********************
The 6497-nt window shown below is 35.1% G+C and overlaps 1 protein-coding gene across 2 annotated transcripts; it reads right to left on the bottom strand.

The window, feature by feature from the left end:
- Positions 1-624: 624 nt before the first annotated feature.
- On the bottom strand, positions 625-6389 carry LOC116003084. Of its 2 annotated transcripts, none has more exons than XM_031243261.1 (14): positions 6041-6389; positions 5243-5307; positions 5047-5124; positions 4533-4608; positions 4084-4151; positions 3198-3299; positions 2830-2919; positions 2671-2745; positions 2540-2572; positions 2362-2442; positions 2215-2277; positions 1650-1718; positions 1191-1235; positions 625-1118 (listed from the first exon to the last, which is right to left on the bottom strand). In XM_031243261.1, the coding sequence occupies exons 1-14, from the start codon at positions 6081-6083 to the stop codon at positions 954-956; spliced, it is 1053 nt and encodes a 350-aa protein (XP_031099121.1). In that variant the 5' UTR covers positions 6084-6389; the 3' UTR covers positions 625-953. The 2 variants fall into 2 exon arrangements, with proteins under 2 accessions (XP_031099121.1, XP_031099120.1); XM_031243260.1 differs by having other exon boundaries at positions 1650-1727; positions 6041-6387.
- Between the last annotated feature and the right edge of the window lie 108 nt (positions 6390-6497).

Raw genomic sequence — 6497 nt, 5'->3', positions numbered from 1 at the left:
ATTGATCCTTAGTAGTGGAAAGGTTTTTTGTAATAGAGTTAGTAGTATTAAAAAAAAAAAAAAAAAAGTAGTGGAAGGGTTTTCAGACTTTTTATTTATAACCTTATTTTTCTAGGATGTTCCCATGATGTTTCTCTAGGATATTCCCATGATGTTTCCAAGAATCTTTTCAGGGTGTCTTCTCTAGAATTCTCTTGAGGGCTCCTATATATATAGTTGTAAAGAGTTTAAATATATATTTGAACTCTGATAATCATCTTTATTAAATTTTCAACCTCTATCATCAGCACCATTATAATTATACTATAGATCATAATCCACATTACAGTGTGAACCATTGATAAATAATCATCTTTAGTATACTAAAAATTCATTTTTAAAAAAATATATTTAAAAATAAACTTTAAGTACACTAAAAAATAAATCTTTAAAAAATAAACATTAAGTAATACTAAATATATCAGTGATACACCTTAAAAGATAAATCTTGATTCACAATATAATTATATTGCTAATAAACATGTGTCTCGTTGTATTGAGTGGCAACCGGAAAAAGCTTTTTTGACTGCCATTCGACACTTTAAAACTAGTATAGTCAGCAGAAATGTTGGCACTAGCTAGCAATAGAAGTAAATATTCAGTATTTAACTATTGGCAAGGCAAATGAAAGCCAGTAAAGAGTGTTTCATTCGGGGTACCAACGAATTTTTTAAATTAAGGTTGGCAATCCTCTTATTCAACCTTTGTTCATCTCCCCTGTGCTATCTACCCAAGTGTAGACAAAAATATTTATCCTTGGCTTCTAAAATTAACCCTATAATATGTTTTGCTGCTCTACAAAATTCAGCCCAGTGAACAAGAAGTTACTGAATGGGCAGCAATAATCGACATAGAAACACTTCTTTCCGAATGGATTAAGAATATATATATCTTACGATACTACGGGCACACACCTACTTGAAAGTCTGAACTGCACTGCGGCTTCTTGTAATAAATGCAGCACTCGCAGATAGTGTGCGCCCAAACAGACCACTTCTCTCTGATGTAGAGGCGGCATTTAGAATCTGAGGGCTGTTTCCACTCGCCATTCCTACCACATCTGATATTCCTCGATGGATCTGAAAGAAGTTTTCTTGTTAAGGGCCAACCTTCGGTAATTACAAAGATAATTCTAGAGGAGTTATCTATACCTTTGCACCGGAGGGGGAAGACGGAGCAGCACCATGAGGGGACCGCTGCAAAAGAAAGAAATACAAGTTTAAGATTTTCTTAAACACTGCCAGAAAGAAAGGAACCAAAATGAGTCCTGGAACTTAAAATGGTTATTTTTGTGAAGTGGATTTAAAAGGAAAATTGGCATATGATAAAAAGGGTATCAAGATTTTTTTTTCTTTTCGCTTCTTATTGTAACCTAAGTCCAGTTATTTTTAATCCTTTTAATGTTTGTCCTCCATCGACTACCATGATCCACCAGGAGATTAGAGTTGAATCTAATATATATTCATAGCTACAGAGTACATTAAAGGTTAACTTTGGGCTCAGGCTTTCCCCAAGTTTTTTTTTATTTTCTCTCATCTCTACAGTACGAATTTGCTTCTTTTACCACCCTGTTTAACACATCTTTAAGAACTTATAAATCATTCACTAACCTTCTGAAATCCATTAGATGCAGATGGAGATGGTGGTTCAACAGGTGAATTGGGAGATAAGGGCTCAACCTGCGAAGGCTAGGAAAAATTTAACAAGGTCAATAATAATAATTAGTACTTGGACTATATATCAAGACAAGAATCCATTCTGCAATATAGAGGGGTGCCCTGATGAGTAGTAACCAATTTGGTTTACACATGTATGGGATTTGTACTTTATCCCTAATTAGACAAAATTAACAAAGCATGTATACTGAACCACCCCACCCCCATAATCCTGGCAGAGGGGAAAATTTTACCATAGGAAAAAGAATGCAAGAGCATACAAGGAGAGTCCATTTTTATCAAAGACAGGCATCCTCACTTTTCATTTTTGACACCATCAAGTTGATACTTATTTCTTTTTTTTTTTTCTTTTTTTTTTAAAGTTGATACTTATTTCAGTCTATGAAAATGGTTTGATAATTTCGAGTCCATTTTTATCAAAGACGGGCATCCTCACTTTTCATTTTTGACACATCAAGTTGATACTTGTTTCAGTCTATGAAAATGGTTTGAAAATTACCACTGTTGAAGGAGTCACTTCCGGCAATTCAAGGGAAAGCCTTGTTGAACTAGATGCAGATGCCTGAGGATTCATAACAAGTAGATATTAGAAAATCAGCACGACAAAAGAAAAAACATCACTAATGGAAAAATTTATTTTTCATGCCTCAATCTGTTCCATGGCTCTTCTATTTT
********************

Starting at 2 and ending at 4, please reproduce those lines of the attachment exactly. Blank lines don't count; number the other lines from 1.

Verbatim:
The window, feature by feature from the left end:
- Positions 1-624: 624 nt before the first annotated feature.
- On the bottom strand, positions 625-6389 carry LOC116003084. Of its 2 annotated transcripts, none has more exons than XM_031243261.1 (14): positions 6041-6389; positions 5243-5307; positions 5047-5124; positions 4533-4608; positions 4084-4151; positions 3198-3299; positions 2830-2919; positions 2671-2745; positions 2540-2572; positions 2362-2442; positions 2215-2277; positions 1650-1718; positions 1191-1235; positions 625-1118 (listed from the first exon to the last, which is right to left on the bottom strand). In XM_031243261.1, the coding sequence occupies exons 1-14, from the start codon at positions 6081-6083 to the stop codon at positions 954-956; spliced, it is 1053 nt and encodes a 350-aa protein (XP_031099121.1). In that variant the 5' UTR covers positions 6084-6389; the 3' UTR covers positions 625-953. The 2 variants fall into 2 exon arrangements, with proteins under 2 accessions (XP_031099121.1, XP_031099120.1); XM_031243260.1 differs by having other exon boundaries at positions 1650-1727; positions 6041-6387.